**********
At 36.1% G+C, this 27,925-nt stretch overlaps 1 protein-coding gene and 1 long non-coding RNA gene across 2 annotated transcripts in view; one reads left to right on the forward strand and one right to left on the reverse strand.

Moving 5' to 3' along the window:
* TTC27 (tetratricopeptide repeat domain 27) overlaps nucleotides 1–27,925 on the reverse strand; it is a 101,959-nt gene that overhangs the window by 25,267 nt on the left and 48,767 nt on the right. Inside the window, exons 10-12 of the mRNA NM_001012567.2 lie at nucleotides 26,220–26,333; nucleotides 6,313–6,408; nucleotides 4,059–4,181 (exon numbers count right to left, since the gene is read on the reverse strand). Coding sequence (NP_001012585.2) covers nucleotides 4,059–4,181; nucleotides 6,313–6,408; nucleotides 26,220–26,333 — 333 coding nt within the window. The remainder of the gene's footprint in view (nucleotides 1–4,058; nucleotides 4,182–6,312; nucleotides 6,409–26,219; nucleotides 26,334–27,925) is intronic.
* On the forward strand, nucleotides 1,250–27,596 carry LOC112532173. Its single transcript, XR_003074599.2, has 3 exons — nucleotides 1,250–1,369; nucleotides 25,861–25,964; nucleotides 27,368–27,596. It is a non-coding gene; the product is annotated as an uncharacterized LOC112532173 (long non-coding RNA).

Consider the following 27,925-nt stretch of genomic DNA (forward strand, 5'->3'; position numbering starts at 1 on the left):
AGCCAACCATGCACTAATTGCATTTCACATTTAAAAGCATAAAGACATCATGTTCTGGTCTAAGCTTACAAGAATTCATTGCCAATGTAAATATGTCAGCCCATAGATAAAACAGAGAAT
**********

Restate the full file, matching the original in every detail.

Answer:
At 36.1% G+C, this 27,925-nt stretch overlaps 1 protein-coding gene and 1 long non-coding RNA gene across 2 annotated transcripts in view; one reads left to right on the forward strand and one right to left on the reverse strand.

Moving 5' to 3' along the window:
* TTC27 (tetratricopeptide repeat domain 27) overlaps nucleotides 1–27,925 on the reverse strand; it is a 101,959-nt gene that overhangs the window by 25,267 nt on the left and 48,767 nt on the right. Inside the window, exons 10-12 of the mRNA NM_001012567.2 lie at nucleotides 26,220–26,333; nucleotides 6,313–6,408; nucleotides 4,059–4,181 (exon numbers count right to left, since the gene is read on the reverse strand). Coding sequence (NP_001012585.2) covers nucleotides 4,059–4,181; nucleotides 6,313–6,408; nucleotides 26,220–26,333 — 333 coding nt within the window. The remainder of the gene's footprint in view (nucleotides 1–4,058; nucleotides 4,182–6,312; nucleotides 6,409–26,219; nucleotides 26,334–27,925) is intronic.
* On the forward strand, nucleotides 1,250–27,596 carry LOC112532173. Its single transcript, XR_003074599.2, has 3 exons — nucleotides 1,250–1,369; nucleotides 25,861–25,964; nucleotides 27,368–27,596. It is a non-coding gene; the product is annotated as an uncharacterized LOC112532173 (long non-coding RNA).

Consider the following 27,925-nt stretch of genomic DNA (forward strand, 5'->3'; position numbering starts at 1 on the left):
AGCCAACCATGCACTAATTGCATTTCACATTTAAAAGCATAAAGACATCATGTTCTGGTCTAAGCTTACAAGAATTCATTGCCAATGTAAATATGTCAGCCCATAGATAAAACAGAGAAT